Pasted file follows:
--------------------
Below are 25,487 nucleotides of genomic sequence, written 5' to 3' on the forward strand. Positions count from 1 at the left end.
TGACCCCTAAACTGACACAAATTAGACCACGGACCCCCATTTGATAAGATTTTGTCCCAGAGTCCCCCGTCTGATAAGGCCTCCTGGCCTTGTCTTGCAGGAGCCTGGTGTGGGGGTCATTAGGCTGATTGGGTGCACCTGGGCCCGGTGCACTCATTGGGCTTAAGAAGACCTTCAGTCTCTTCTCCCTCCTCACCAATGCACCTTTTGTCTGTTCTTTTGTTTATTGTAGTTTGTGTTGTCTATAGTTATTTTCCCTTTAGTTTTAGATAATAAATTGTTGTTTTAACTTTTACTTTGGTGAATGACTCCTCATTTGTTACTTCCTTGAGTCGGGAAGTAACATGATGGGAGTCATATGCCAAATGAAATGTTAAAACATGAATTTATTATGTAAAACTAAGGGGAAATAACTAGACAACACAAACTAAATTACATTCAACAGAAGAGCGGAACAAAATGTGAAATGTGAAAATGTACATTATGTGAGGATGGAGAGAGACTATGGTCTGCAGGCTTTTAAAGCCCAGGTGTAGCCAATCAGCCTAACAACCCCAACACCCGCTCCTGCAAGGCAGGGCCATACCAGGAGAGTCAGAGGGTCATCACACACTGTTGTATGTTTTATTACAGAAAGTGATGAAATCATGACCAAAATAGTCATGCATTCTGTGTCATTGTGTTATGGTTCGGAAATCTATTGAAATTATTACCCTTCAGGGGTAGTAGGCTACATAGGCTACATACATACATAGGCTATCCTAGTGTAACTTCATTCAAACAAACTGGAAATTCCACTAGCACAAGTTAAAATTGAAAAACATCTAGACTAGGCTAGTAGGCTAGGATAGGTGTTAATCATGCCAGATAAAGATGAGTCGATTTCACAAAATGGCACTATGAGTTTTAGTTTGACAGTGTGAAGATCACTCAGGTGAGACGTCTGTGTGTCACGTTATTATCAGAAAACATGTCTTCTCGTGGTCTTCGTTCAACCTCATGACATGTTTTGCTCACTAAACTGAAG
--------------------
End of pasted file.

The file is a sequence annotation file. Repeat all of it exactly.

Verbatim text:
Below are 25,487 nucleotides of genomic sequence, written 5' to 3' on the forward strand. Positions count from 1 at the left end.
TGACCCCTAAACTGACACAAATTAGACCACGGACCCCCATTTGATAAGATTTTGTCCCAGAGTCCCCCGTCTGATAAGGCCTCCTGGCCTTGTCTTGCAGGAGCCTGGTGTGGGGGTCATTAGGCTGATTGGGTGCACCTGGGCCCGGTGCACTCATTGGGCTTAAGAAGACCTTCAGTCTCTTCTCCCTCCTCACCAATGCACCTTTTGTCTGTTCTTTTGTTTATTGTAGTTTGTGTTGTCTATAGTTATTTTCCCTTTAGTTTTAGATAATAAATTGTTGTTTTAACTTTTACTTTGGTGAATGACTCCTCATTTGTTACTTCCTTGAGTCGGGAAGTAACATGATGGGAGTCATATGCCAAATGAAATGTTAAAACATGAATTTATTATGTAAAACTAAGGGGAAATAACTAGACAACACAAACTAAATTACATTCAACAGAAGAGCGGAACAAAATGTGAAATGTGAAAATGTACATTATGTGAGGATGGAGAGAGACTATGGTCTGCAGGCTTTTAAAGCCCAGGTGTAGCCAATCAGCCTAACAACCCCAACACCCGCTCCTGCAAGGCAGGGCCATACCAGGAGAGTCAGAGGGTCATCACACACTGTTGTATGTTTTATTACAGAAAGTGATGAAATCATGACCAAAATAGTCATGCATTCTGTGTCATTGTGTTATGGTTCGGAAATCTATTGAAATTATTACCCTTCAGGGGTAGTAGGCTACATAGGCTACATACATACATAGGCTATCCTAGTGTAACTTCATTCAAACAAACTGGAAATTCCACTAGCACAAGTTAAAATTGAAAAACATCTAGACTAGGCTAGTAGGCTAGGATAGGTGTTAATCATGCCAGATAAAGATGAGTCGATTTCACAAAATGGCACTATGAGTTTTAGTTTGACAGTGTGAAGATCACTCAGGTGAGACGTCTGTGTGTCACGTTATTATCAGAAAACATGTCTTCTCGTGGTCTTCGTTCAACCTCATGACATGTTTTGCTCACTAAACTGAAG